Wednesday, November 23, 2016

Military And Intelligence News Briefs -- November 23, 2016

Russian Defense Minister Sergey Shoigu meets China’s vice chairman of the Central Military Commission, Xu Qiliang. November 23, 2016. © Ministry of defence of the Russian Federation

RT: Russia-China military ties ‘at all-time high,’ no threat to other states

Military cooperation between Russia and China poses no threat to other states, but is aimed instead at countering global threats and challenges, including international terrorism, according to Russian Defense Minister Sergei Shoigu.

“Bilateral military cooperation [between Moscow and Beijing] is not directed against other states, does not pose a threat to them, but contributes to peace and stability on the Eurasian continent and beyond,” Shoigu said at a meeting with his Chinese counterpart Chang Wanquan in Beijing on Wednesday. He is there for the 21st meeting of an intergovernmental commission on military and technical cooperation between the two states that will look into the fragile situations in Syria, Libya, and Iraq.

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Military And Intelligence News Briefs -- November 23, 2016

Russian Defense Minister discussing security problems, defense cooperation in Beijing -- TASS

Russia, China implement military contracts worth $3bln in 2016 -- TASS

Assessing the Admiral Kuznetsov Deployment in the Syrian Conflict -- Ben Ho Wan Beng, RCD

Russian Jets Unaffected by EU Fuel Sanctions Against Syria - MoD -- Sputnik

New recruitment drive indicates deep manpower problems in Syria’s army -- Washington Post

Purchase of Chinese Subs by Bangladesh 'An Act of Provocation' Toward India -- Defense News

China, Ethiopia agree to augment military cooperation -- Global Times

Japanese Intelligence Tells Pentagon China Engaged in Multi-Year Takeover Attempt of Senkaku Islands -- Washington Free Beacon

Seoul, Tokyo sign disputed military intelligence-sharing pact -- Korea Times

South Korea, Japan ink intelligence-sharing pact on North Korea threat -- Japan Times

British warship docks in Haifa as part of growing cooperation with Israel -- Jerusalem Post

Canada Providing Support to French Operations in West Africa - Armed Forces -- Sputnik

Canada Plans to Buy 18 Super Hornets, Start Fighter Competition in 2017 -- Defense News

Philippines scraps 2 war games with US: military chief -- ABS CBN

Help wanted: Turkey advertises for special forces -- Al-Monitor

America’s War-by-Airstrike in Three Charts -- Defense One

Updated: USS Zumwalt Sidelined in Panama Following New Engineering Casualty -- USNI News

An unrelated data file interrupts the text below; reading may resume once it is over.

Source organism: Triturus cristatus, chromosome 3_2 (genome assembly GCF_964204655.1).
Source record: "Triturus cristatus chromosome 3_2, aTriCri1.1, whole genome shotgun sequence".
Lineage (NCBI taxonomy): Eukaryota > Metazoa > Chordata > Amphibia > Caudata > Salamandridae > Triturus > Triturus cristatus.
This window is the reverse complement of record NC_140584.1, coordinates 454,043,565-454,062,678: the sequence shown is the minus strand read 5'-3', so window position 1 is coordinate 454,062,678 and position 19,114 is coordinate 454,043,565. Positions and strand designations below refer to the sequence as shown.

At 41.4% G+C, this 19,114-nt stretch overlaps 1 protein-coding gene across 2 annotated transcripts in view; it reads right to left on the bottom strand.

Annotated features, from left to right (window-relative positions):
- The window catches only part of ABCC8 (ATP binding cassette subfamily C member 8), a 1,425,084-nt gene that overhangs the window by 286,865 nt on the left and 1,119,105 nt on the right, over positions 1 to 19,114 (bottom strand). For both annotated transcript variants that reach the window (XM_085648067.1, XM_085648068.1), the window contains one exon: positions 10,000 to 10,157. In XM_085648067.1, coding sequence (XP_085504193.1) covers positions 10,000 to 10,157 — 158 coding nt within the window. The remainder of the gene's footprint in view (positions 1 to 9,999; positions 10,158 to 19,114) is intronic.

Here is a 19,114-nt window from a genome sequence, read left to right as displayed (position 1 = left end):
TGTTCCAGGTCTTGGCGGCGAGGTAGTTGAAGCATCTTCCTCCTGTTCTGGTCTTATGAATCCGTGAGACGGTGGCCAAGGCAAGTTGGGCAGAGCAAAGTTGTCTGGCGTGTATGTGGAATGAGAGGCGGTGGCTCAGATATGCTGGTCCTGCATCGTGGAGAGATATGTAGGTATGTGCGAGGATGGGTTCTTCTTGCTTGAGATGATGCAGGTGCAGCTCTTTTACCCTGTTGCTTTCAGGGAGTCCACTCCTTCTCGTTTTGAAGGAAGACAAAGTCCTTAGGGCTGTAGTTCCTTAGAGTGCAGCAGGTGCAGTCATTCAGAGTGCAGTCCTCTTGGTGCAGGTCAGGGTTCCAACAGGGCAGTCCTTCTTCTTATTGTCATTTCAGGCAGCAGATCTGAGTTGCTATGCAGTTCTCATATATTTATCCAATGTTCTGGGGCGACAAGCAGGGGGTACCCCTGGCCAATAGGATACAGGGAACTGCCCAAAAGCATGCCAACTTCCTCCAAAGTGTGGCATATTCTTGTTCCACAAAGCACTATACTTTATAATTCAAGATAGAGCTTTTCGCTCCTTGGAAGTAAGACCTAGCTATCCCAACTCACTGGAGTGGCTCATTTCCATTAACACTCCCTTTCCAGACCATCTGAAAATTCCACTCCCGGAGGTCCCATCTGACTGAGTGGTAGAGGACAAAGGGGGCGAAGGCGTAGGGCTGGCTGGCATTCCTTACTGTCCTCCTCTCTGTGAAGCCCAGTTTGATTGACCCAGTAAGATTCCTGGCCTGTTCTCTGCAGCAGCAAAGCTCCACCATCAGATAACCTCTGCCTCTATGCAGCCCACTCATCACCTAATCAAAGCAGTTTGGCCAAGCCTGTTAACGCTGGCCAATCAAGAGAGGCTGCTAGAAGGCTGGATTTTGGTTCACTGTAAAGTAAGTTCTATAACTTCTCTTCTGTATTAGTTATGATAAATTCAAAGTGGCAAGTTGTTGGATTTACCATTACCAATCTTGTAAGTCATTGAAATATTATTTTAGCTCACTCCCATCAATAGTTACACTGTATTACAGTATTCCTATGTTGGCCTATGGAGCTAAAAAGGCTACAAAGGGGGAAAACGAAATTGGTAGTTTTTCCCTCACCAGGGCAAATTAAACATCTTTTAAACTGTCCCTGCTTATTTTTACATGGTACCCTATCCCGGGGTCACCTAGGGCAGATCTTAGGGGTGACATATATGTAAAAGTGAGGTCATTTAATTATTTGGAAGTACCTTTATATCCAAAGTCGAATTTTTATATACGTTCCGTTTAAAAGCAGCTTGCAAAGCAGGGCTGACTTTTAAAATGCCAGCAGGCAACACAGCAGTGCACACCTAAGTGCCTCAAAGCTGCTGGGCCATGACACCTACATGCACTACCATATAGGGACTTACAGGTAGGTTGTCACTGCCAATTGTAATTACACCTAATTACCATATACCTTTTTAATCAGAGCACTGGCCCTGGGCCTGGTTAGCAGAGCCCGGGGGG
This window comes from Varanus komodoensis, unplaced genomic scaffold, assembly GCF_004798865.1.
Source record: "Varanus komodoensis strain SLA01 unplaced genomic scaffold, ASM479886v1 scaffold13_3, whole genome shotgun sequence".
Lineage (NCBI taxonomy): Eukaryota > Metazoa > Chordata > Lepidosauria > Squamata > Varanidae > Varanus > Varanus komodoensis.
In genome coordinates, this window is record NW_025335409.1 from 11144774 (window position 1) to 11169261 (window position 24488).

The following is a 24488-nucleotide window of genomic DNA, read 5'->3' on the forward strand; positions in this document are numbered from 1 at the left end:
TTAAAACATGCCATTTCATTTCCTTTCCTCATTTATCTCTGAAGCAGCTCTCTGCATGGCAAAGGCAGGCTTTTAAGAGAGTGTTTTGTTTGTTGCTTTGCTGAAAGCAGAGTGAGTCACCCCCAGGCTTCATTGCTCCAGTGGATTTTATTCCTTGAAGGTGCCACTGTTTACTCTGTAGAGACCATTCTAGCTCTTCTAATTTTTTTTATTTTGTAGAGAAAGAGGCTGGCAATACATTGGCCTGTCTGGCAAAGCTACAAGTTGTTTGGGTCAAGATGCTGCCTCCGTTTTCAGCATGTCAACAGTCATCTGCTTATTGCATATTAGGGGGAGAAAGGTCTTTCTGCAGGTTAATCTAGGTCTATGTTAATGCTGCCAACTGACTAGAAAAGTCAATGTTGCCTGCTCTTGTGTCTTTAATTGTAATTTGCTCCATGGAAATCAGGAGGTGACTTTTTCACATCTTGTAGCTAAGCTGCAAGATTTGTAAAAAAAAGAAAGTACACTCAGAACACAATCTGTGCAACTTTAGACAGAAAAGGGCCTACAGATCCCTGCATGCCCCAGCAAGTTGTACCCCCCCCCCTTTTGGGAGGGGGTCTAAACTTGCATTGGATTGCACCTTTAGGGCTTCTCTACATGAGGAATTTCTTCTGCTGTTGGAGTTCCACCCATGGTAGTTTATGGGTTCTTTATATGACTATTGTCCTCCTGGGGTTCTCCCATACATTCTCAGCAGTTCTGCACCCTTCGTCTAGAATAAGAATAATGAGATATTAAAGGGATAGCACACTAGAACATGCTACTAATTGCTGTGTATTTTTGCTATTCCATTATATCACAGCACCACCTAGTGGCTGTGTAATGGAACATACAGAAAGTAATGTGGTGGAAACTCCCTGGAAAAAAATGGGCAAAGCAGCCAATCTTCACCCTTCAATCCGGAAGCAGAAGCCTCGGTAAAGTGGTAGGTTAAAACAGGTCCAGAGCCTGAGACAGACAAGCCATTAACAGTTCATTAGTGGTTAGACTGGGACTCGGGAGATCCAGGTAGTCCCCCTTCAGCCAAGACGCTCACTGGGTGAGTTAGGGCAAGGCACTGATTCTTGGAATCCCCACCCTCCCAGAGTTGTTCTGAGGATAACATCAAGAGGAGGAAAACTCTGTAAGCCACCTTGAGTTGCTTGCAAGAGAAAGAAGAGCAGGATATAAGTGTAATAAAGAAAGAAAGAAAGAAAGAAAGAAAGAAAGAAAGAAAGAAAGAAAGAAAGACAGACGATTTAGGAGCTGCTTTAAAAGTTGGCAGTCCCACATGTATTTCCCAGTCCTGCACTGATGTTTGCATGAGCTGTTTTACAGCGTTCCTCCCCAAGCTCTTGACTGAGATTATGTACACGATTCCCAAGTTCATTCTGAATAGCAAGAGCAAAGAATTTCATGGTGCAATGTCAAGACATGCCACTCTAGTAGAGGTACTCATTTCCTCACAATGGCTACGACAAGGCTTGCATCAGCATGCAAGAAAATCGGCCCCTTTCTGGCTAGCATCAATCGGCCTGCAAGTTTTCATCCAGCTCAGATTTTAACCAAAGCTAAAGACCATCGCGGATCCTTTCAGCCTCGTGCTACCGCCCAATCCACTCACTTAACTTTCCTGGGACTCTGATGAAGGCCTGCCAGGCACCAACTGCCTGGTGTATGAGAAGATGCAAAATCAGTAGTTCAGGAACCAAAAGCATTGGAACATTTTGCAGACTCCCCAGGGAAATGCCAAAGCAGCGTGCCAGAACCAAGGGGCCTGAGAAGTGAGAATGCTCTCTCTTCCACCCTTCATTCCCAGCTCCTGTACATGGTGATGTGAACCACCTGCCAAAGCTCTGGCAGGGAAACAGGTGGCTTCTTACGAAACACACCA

LCS Ready Today to Support Tomorrow’s Automated Warfare Systems -- Steven Wills, USNI News

The F-35B Just Got A Lot Deadlier -- Defense One

Marines’ F-35B Passes Final Ship Qualification Test -- DoD Buzz

Marines Say Future High-End Pacific Fight Will Require Larger Force; CSBA Agrees In Preview To Future Fleet Architecture -- USNI News

Air Force Special Operations Forces Train for Next Dynamic Battlefront --

The Pentagon Uses Plant DNA to Catch Counterfeit Parts -- Popular Mechanics

Corps Wants to Put Silencers on a Whole Infantry Battalion --

Trump Faces Hurdles to Reinstating Waterboarding -- AP

Trump's military ambitions could run into budget buzzsaw -- Julian Harding, Reuters

Fanning: If you want a bigger Army, you have to pay for it -- Army Times

'It's not up to the mayor': Conway says Giuliani IS under consideration for Director of National Intelligence - but Trump will make the final decision -- Daily Mail

U.S. Defense Secretary Carter will 'carry out his responsibilities' after McCain warns him against major changes -- Washington Examiner

It’s Time to Give the Infantry the Tools Needed to Win on the Modern Battlefield -- James King, Modern War Institute

Restoring American arms: The price of trying to ‘lead from behind’ is about to come painfully due: Analysis -- Washington Times

How is Modern Air War Strategy Indebted to Desert Storm? -- Kris Osborn, Scout Warrior

1 comment:

B.Poster said...

This likely poses no threat to "others" as long as these "others" recognize the Russia/China block is the world's most powerful. One may not like it but this is reality. The trouble with ignoring reality or trying to superimpose one's ideology over reality is ultimately reality wins out and things usually end up ending poorly for those who try to do such things.

When faced with reality "others" should look for ways to add value to those more powerful than they. If one is deemed valuable to the power brokers, one will be treated well by them and their interests will be well served. Having been in a situation where it was necessary to have a powerful individual represent my just interests I learned that good relations with powerful people and entities is EXTREMELY beneficial.

U wonder if the United States could join the Russian-Chinese military alliance and have "ties" with them. It would probably have to be a junior partner at first and then as we demonstrate our value to them perhaps promotions would be in order. Achieving something like this will require major changes in the strategic thinking and in the policies pursued by US leaders.

Actually at this point the US does not engage in strategic thinking. It engages of the pursuit of ideologies at pretty much all costs. Since policies one pursues are the result of their strategic thinking, a lack of such thinking as has been demonstrated by US leaders leads to bad policies.